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Monday, 25 May 2015

Another voice of Freedom

By Brian Slocock

“When you look at the history of the Arab world, it is made of authoritarian powers, but also of resistance.”

The internationally-renowned Algerian singer Souad Massi has recently released an album, El Mutakallimun (Masters of the Word) which celebrates the historic tradition of enlightenment and tolerance in Arabic culture. It includes a song dedicated to the spirit of Freedom—el-Houriya—which you can see her performing live here.



The lyrics of this song are taken from a poem by the famous Iraqi satirist Ahmed Matar.

“As long as life was given me I would roam the world over to find out what freedom is.”


Our teacher spoke to us

About something

They call freedom

I asked him gently

To talk to us in Arabic

Has it got to do with some Greek idea
From some time long ago?

Or with that stuff they import?

Or maybe it was manufactured here?

And the teacher answered us
Sadly with tears in his eyes

They’ve even made you forget
Your history and your values

It’s heartbreaking to see the youth

Who understand nothing about freedom

Who have neither sword nor pen

Or any idea of identity


Chorus: The tyrant would never raise his head as long as the people were fighting back


Then our teacher gave up his soul

In the loneliness of his jail

So I made up my mind that
As long as life was given me

I would roam the world over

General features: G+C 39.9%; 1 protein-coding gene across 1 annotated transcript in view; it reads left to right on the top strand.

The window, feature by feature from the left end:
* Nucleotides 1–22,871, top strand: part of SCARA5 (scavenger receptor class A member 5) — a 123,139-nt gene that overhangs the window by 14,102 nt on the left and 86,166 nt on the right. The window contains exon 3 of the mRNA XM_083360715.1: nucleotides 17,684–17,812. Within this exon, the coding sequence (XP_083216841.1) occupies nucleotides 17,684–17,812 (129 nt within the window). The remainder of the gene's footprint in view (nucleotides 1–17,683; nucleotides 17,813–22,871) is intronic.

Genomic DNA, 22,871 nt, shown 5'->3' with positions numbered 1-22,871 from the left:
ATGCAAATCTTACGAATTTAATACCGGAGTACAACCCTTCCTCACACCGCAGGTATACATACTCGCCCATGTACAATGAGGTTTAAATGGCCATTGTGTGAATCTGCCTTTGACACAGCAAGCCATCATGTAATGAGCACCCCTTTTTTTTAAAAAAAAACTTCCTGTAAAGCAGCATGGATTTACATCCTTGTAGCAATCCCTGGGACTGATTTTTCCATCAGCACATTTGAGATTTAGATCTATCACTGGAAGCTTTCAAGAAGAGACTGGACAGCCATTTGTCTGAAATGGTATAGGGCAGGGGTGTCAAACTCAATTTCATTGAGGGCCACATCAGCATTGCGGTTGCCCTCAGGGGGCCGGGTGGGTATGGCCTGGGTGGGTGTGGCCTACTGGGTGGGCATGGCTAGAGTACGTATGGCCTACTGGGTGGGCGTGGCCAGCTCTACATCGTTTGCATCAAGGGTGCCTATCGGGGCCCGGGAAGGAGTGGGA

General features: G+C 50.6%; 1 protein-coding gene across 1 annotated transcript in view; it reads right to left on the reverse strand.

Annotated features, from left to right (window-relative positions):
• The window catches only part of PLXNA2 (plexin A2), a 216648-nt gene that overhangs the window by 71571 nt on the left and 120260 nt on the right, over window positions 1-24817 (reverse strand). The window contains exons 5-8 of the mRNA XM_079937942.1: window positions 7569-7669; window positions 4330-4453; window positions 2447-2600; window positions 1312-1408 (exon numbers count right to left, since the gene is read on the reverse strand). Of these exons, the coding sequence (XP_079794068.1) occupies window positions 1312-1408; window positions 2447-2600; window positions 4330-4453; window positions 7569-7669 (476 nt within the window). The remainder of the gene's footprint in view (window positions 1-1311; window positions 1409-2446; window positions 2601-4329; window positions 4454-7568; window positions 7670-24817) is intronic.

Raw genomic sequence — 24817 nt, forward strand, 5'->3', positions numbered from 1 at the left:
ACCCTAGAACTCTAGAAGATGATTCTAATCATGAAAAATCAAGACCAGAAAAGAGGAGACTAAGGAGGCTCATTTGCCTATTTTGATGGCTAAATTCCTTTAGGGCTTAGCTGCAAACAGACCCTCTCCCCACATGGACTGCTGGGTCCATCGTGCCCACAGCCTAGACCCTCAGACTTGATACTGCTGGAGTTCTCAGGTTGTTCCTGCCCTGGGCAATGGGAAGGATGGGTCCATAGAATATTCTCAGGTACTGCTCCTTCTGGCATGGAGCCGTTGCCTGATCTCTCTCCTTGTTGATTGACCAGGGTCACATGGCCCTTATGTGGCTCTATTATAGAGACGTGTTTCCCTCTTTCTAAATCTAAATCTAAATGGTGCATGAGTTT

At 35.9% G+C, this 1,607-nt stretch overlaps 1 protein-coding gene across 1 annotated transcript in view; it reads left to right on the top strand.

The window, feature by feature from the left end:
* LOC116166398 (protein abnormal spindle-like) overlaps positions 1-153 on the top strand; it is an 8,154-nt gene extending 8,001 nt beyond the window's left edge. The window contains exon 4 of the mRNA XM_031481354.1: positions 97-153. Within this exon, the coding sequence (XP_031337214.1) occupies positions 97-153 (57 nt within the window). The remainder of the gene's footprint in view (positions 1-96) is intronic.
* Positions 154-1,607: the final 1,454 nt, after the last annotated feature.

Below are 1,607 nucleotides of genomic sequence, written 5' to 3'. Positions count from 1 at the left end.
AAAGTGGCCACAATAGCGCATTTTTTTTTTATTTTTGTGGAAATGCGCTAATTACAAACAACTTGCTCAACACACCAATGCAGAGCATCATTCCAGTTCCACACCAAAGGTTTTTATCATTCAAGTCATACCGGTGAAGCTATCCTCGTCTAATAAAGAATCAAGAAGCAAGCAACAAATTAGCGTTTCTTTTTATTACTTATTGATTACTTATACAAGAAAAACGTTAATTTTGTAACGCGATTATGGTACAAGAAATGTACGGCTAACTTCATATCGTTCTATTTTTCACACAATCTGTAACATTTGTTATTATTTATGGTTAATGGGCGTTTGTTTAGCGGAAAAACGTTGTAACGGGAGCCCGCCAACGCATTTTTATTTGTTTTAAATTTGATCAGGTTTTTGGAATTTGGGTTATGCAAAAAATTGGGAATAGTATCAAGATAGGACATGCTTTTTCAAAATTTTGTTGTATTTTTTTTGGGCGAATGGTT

To find out what freedom is

I Stood up and faced history
What then is freedom?

Freedom cannot be acquired

In stock exchanges or financial markets

Nor can any humanitarian body

Offer you freedom

Freedom is a plant

That waters a blood pure and free

That raises boys and girls on high

And whoever else is in love with freedom


Voice of demonstrators: The people want freedom!


Souad is a passionate supporter of the Arab Spring as she expresses in this interview on her work.

Ahmed Matar’s poem has also been used by the great Syrian singer and musician Safwat Sabri—see the clip below. And here Safwat Sabri celebrates the Jaish al-Houriya—the Free Syrian Army.



Thanks to Andy Morgan for his translation of Ahmed Matar’s poem. Visit www.andymorganwrites.com to read his journalism, focused on the music, politics, and society of West Africa and the Sahara.

Souad Massi will be playing at the Barbican, London, on Sunday, and again at the Womad festival in July.

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